The Shree Lakshminarayan Temple is Singapore’s first dedicated place of worship for North Indian Hindus. Its name derives from a combination of the names of its main deities: “Lakshmi” and “Narayan” (Vishnu). Lakshmi is the goddess of wealth and the consort of Vishnu, while the latter is the deity responsible for the preservation and protection of the universe.
The foundation stone for the Shree Lakshminarayan Temple was laid in 1960. It was not without great difficulties that the temple was completed around the mid-1960s with the support of and donation from almost 10,000 North Indian Hindus from all classes. Prior to this, all festivals celebrated by the aforementioned community were organised by the Singapore North Indian Hindu Association and held at different venues.
The history of this community goes back to the time when Indian herdsmen from the northern and north-eastern states of Uttar Pradesh and Bihar arrived and settled along the Rochor River at the beginning of the 20th century due to the extensive cattle trade in the area. The herdsmen worshipped Krishna, an incarnation of Vishnu, who was a cowherd. The women of these communities visited the temple every Tuesday afternoon to perform puja (worship) and offer fruits and flowers to the deities.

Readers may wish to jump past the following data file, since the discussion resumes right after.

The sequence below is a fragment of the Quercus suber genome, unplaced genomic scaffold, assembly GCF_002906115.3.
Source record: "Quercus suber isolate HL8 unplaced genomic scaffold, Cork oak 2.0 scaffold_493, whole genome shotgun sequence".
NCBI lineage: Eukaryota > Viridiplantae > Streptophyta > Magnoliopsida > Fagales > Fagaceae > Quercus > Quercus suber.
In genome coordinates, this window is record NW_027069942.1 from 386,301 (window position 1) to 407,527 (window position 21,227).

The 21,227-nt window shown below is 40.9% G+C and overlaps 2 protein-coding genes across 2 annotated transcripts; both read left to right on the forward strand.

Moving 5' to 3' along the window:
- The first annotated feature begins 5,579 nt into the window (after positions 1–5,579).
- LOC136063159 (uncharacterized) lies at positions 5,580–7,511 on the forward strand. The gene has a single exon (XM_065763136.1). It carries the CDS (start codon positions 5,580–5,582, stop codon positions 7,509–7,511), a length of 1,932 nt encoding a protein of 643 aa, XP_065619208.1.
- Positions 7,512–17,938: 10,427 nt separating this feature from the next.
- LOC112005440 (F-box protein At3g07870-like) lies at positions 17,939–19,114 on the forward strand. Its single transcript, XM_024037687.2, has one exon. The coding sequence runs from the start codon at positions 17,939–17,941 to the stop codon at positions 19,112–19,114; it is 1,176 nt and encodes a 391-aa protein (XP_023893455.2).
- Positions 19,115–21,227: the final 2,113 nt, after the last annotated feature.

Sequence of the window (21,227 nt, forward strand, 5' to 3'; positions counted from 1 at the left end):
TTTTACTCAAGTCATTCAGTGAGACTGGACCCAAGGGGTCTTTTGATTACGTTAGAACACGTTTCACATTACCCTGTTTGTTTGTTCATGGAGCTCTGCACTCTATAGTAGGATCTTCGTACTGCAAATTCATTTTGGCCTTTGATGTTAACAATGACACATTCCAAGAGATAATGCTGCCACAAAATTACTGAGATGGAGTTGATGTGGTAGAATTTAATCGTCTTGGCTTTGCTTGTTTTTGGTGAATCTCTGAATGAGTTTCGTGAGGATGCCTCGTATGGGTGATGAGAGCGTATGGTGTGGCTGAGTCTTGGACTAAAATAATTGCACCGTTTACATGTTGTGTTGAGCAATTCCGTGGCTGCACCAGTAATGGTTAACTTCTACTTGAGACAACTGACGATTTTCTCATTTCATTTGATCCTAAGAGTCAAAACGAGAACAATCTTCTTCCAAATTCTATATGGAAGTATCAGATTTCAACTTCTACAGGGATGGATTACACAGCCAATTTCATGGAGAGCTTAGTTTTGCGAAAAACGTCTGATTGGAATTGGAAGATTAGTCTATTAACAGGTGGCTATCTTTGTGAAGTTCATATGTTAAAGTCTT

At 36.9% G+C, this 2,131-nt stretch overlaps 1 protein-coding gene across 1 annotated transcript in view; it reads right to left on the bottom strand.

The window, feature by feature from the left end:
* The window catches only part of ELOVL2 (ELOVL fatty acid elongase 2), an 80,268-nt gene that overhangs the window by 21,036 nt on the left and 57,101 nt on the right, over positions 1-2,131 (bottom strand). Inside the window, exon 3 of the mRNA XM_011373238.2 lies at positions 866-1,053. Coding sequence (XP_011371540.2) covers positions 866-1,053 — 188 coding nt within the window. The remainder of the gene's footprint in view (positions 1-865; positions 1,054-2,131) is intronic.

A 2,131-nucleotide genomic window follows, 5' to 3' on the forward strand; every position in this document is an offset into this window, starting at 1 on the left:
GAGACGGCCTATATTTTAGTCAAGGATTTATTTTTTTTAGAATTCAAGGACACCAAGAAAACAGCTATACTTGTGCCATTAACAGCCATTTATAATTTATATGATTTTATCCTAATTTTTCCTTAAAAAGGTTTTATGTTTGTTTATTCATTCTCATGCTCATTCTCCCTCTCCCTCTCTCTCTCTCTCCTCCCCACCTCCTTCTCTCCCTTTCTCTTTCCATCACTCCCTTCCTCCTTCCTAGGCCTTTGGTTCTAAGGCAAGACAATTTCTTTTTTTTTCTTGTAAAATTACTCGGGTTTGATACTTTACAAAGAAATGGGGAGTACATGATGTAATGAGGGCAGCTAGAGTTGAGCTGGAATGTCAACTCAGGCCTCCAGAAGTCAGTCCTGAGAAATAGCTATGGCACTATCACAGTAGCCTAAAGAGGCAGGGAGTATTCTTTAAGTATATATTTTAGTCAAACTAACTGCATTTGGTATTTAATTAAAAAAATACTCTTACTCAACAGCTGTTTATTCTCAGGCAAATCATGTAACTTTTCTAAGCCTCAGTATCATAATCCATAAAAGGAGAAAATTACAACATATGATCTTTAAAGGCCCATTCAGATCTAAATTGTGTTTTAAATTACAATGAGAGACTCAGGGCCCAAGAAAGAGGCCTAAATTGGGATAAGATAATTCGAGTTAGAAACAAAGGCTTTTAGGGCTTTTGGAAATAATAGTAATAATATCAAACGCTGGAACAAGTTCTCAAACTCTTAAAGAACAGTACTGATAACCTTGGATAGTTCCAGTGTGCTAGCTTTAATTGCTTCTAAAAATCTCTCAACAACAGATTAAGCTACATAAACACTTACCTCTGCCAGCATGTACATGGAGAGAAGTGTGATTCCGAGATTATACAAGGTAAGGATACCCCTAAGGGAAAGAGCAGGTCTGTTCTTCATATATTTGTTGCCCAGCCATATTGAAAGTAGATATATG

The bright red pointed domes atop the building mark it out as a temple. It is a conserved building with distinctive red and white patterning on its façade. Besides its namesake deities, the temple also houses other Hindu deities such as Shiva, Kali, Ganesha and Hanuman.